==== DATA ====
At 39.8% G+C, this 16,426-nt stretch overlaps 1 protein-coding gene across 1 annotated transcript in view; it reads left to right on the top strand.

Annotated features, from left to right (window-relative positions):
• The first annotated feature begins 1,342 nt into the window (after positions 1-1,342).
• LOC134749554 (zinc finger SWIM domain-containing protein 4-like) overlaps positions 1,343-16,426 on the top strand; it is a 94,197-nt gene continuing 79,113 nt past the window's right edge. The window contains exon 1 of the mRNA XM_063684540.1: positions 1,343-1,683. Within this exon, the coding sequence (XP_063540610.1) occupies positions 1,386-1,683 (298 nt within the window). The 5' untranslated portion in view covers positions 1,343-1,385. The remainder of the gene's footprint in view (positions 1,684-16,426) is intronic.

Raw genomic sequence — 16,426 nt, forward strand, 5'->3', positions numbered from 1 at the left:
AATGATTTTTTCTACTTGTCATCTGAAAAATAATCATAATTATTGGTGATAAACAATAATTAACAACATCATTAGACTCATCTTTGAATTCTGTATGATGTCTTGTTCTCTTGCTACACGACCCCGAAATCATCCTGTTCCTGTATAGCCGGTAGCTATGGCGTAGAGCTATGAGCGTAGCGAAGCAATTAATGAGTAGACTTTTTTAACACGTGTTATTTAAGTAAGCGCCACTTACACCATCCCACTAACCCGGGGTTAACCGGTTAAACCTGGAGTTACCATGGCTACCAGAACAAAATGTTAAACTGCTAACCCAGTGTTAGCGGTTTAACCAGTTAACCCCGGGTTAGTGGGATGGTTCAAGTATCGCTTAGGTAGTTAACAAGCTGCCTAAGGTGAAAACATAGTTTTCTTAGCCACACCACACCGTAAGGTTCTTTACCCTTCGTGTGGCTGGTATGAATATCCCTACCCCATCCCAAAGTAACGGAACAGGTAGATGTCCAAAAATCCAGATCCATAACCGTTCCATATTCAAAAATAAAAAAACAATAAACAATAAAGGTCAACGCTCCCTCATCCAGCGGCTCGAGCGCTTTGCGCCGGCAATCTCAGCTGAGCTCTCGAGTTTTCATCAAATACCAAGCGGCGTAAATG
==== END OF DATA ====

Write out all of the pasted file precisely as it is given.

At 39.8% G+C, this 16,426-nt stretch overlaps 1 protein-coding gene across 1 annotated transcript in view; it reads left to right on the top strand.

Annotated features, from left to right (window-relative positions):
• The first annotated feature begins 1,342 nt into the window (after positions 1-1,342).
• LOC134749554 (zinc finger SWIM domain-containing protein 4-like) overlaps positions 1,343-16,426 on the top strand; it is a 94,197-nt gene continuing 79,113 nt past the window's right edge. The window contains exon 1 of the mRNA XM_063684540.1: positions 1,343-1,683. Within this exon, the coding sequence (XP_063540610.1) occupies positions 1,386-1,683 (298 nt within the window). The 5' untranslated portion in view covers positions 1,343-1,385. The remainder of the gene's footprint in view (positions 1,684-16,426) is intronic.

Raw genomic sequence — 16,426 nt, forward strand, 5'->3', positions numbered from 1 at the left:
AATGATTTTTTCTACTTGTCATCTGAAAAATAATCATAATTATTGGTGATAAACAATAATTAACAACATCATTAGACTCATCTTTGAATTCTGTATGATGTCTTGTTCTCTTGCTACACGACCCCGAAATCATCCTGTTCCTGTATAGCCGGTAGCTATGGCGTAGAGCTATGAGCGTAGCGAAGCAATTAATGAGTAGACTTTTTTAACACGTGTTATTTAAGTAAGCGCCACTTACACCATCCCACTAACCCGGGGTTAACCGGTTAAACCTGGAGTTACCATGGCTACCAGAACAAAATGTTAAACTGCTAACCCAGTGTTAGCGGTTTAACCAGTTAACCCCGGGTTAGTGGGATGGTTCAAGTATCGCTTAGGTAGTTAACAAGCTGCCTAAGGTGAAAACATAGTTTTCTTAGCCACACCACACCGTAAGGTTCTTTACCCTTCGTGTGGCTGGTATGAATATCCCTACCCCATCCCAAAGTAACGGAACAGGTAGATGTCCAAAAATCCAGATCCATAACCGTTCCATATTCAAAAATAAAAAAACAATAAACAATAAAGGTCAACGCTCCCTCATCCAGCGGCTCGAGCGCTTTGCGCCGGCAATCTCAGCTGAGCTCTCGAGTTTTCATCAAATACCAAGCGGCGTAAATG